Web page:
Upper Mississippi

Upper Mississippi River portion of the park.

Show how high the water was

Fishermen on a dock of the St. Croix River.   The water is that high they are standing on the dock in the water.

Mouyh of St Croix

The closest I could get to the mouth of the St. Croix river with the Mississippi on the left.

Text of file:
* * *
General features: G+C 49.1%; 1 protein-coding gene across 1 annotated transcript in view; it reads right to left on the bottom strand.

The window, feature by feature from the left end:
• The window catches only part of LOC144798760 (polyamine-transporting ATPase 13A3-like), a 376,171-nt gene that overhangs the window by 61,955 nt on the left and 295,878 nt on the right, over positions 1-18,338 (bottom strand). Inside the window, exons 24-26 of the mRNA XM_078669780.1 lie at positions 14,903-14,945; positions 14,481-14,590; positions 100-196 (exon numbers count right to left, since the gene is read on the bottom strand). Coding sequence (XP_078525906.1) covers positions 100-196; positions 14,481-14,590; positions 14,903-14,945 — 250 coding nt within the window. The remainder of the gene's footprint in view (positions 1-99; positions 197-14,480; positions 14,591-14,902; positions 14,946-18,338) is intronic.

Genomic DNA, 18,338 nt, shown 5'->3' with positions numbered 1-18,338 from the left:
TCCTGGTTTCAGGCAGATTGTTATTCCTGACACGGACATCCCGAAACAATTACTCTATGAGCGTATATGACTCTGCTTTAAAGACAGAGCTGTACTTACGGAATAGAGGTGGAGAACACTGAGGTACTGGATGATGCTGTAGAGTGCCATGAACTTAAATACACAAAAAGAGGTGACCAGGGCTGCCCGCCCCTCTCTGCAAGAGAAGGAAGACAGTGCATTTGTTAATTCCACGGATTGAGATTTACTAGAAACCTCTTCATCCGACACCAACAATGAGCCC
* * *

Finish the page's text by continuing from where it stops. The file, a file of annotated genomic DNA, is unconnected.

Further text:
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Tuesday – July 17